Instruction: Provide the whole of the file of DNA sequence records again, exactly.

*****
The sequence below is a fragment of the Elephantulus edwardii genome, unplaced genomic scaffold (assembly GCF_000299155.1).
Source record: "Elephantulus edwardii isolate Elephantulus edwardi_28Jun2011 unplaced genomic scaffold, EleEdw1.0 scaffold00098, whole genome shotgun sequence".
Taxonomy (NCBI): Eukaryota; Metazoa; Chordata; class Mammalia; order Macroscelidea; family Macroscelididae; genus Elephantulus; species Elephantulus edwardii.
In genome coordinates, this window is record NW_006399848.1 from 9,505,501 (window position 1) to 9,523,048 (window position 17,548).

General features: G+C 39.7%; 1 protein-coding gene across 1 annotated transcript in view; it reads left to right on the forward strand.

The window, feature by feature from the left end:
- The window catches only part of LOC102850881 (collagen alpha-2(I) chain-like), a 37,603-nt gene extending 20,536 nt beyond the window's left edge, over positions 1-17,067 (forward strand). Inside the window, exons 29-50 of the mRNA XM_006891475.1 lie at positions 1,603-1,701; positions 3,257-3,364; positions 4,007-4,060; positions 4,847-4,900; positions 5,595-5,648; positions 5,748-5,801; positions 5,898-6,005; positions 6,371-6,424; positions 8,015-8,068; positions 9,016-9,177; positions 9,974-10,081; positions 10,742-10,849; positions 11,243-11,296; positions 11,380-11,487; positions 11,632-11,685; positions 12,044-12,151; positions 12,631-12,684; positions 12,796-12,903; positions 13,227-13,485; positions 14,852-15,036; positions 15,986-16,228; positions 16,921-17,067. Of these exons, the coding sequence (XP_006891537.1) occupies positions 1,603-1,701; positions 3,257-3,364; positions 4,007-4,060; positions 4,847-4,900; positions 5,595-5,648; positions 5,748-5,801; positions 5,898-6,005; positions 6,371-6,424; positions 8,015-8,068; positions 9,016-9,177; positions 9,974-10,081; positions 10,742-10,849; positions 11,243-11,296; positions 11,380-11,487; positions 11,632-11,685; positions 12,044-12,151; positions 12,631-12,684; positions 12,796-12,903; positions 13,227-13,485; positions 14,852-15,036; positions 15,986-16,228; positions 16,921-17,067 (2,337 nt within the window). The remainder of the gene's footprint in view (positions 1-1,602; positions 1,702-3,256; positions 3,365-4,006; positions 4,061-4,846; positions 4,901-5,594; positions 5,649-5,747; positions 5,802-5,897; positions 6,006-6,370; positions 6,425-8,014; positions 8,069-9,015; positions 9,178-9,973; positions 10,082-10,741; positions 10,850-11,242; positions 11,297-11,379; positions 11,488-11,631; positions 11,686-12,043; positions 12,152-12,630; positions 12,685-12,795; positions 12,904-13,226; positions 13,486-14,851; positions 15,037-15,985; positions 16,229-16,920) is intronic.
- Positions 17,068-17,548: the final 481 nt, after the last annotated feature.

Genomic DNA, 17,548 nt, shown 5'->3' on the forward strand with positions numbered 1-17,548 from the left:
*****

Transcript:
The sequence below is a fragment of the Elephantulus edwardii genome, unplaced genomic scaffold (assembly GCF_000299155.1).
Source record: "Elephantulus edwardii isolate Elephantulus edwardi_28Jun2011 unplaced genomic scaffold, EleEdw1.0 scaffold00098, whole genome shotgun sequence".
Taxonomy (NCBI): Eukaryota; Metazoa; Chordata; class Mammalia; order Macroscelidea; family Macroscelididae; genus Elephantulus; species Elephantulus edwardii.
In genome coordinates, this window is record NW_006399848.1 from 9,505,501 (window position 1) to 9,523,048 (window position 17,548).

General features: G+C 39.7%; 1 protein-coding gene across 1 annotated transcript in view; it reads left to right on the forward strand.

The window, feature by feature from the left end:
- The window catches only part of LOC102850881 (collagen alpha-2(I) chain-like), a 37,603-nt gene extending 20,536 nt beyond the window's left edge, over positions 1-17,067 (forward strand). Inside the window, exons 29-50 of the mRNA XM_006891475.1 lie at positions 1,603-1,701; positions 3,257-3,364; positions 4,007-4,060; positions 4,847-4,900; positions 5,595-5,648; positions 5,748-5,801; positions 5,898-6,005; positions 6,371-6,424; positions 8,015-8,068; positions 9,016-9,177; positions 9,974-10,081; positions 10,742-10,849; positions 11,243-11,296; positions 11,380-11,487; positions 11,632-11,685; positions 12,044-12,151; positions 12,631-12,684; positions 12,796-12,903; positions 13,227-13,485; positions 14,852-15,036; positions 15,986-16,228; positions 16,921-17,067. Of these exons, the coding sequence (XP_006891537.1) occupies positions 1,603-1,701; positions 3,257-3,364; positions 4,007-4,060; positions 4,847-4,900; positions 5,595-5,648; positions 5,748-5,801; positions 5,898-6,005; positions 6,371-6,424; positions 8,015-8,068; positions 9,016-9,177; positions 9,974-10,081; positions 10,742-10,849; positions 11,243-11,296; positions 11,380-11,487; positions 11,632-11,685; positions 12,044-12,151; positions 12,631-12,684; positions 12,796-12,903; positions 13,227-13,485; positions 14,852-15,036; positions 15,986-16,228; positions 16,921-17,067 (2,337 nt within the window). The remainder of the gene's footprint in view (positions 1-1,602; positions 1,702-3,256; positions 3,365-4,006; positions 4,061-4,846; positions 4,901-5,594; positions 5,649-5,747; positions 5,802-5,897; positions 6,006-6,370; positions 6,425-8,014; positions 8,069-9,015; positions 9,178-9,973; positions 10,082-10,741; positions 10,850-11,242; positions 11,297-11,379; positions 11,488-11,631; positions 11,686-12,043; positions 12,152-12,630; positions 12,685-12,795; positions 12,904-13,226; positions 13,486-14,851; positions 15,037-15,985; positions 16,229-16,920) is intronic.
- Positions 17,068-17,548: the final 481 nt, after the last annotated feature.

Genomic DNA, 17,548 nt, shown 5'->3' on the forward strand with positions numbered 1-17,548 from the left: